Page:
cryogen

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Related to cryogens: liquid nitrogen

cry·o·gen

(krī'ō-jen),
A freezing substance or mixture used to produce very low temperatures.

cryogen

[krī′əjən]
Etymology: Gk, kryos + genein, to produce
1 a chemical that induces freezing, used to destroy diseased tissue without injury to adjacent structures. Cell death is caused by dehydration after cell membranes rupture.
2 (in magnetic resonance imaging
Etymology: MRI
) a chemical used to cool the MRI electromagnet so that the magnet remains superconducting and higher magnified strengths can be achieved. Kinds of cryogens include carbon dioxide, liquid nitrogen, liquid helium, and nitrous oxide. cryogenic, adj.

cryogen

A cooling agent—e.g., liquid helium or liquid nitrogen—used to reduce the temperature of magnet coil windings in a superconducting magnet.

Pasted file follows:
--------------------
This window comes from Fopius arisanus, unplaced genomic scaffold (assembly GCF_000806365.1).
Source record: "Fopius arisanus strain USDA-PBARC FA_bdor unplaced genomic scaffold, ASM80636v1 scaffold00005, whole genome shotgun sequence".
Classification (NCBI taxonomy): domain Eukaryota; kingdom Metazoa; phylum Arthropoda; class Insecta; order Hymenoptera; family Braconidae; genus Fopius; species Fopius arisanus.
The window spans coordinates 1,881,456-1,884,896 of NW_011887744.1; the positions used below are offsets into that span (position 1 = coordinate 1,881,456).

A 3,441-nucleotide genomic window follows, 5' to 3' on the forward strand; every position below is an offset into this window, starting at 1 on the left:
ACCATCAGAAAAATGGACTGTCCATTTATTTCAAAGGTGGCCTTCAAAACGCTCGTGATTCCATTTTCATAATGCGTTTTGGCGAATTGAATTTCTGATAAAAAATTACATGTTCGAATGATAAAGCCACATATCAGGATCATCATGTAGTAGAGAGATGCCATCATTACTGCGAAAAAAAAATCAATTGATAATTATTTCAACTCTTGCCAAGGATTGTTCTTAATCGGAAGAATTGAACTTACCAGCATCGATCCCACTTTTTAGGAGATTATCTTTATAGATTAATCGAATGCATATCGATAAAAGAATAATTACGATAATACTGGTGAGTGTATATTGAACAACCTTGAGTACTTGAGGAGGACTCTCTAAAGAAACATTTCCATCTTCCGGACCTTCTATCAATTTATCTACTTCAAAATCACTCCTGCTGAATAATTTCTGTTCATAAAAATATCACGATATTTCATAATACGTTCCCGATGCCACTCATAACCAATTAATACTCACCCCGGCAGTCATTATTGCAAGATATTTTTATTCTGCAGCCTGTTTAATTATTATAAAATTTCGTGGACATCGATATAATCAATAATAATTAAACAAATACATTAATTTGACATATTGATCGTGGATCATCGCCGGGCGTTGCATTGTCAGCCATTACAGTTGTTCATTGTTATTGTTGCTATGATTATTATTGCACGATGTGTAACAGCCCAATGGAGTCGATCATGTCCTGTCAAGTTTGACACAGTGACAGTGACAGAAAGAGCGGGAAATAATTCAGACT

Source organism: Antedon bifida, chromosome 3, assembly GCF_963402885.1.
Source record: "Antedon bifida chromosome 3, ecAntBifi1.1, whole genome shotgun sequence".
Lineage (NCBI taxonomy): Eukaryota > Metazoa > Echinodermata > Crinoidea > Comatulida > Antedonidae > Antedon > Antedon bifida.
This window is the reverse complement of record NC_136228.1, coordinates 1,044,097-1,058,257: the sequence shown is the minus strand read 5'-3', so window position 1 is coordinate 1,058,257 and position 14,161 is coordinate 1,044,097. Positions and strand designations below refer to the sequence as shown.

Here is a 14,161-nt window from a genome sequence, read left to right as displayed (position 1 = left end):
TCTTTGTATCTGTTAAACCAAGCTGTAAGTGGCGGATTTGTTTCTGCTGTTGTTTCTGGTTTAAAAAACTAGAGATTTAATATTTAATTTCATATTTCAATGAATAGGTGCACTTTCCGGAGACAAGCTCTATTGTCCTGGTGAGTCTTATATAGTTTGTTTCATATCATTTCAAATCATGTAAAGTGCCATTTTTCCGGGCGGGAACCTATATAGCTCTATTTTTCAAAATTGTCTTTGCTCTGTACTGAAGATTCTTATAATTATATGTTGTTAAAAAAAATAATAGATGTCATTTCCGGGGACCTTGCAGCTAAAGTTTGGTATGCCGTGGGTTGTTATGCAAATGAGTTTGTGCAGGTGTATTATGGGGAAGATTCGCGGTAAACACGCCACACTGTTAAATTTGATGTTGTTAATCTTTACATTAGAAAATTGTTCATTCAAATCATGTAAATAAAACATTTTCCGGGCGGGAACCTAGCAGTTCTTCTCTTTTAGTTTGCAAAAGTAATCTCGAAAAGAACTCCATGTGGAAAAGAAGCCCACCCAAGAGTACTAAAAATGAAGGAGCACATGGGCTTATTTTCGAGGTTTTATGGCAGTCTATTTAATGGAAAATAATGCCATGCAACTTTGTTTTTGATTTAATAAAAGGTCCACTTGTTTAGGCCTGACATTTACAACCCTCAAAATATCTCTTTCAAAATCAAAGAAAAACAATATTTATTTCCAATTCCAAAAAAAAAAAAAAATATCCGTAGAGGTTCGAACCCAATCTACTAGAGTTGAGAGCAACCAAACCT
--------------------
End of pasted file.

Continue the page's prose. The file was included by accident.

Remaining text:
cry·o·gen

(krī'ō-jen)
A substance used to obtain low temperatures.
[G. kryos, cold, + -gen]

Cryogen

A substance with a very low boiling point, such as liquid nitrogen, used in cryotherapy treatment.
Mentioned in: Cryotherapy

cryogen

substance used to lower temperature in tissue to be frozen, e.g. liquid nitrogen, Freon, carbon dioxide and nitrous oxide.
References in periodicals archive ?
Further research is warranted to further investigate and explore the clinical efficacy of these two cryogens.
Group A received the following treatment: Cryotherapy using Carbon Dioxide as a Cryogen using the Gun & Probe technique.
2] Gun & Probe cryotherapy technique when compared to the other cryogen.
Overuse of cryogens during blending is drawing some attention.
Nitrogen has made significant inroads as a blending cryogen in Europe, but it has lagged badly in the United States, mostly because C[O.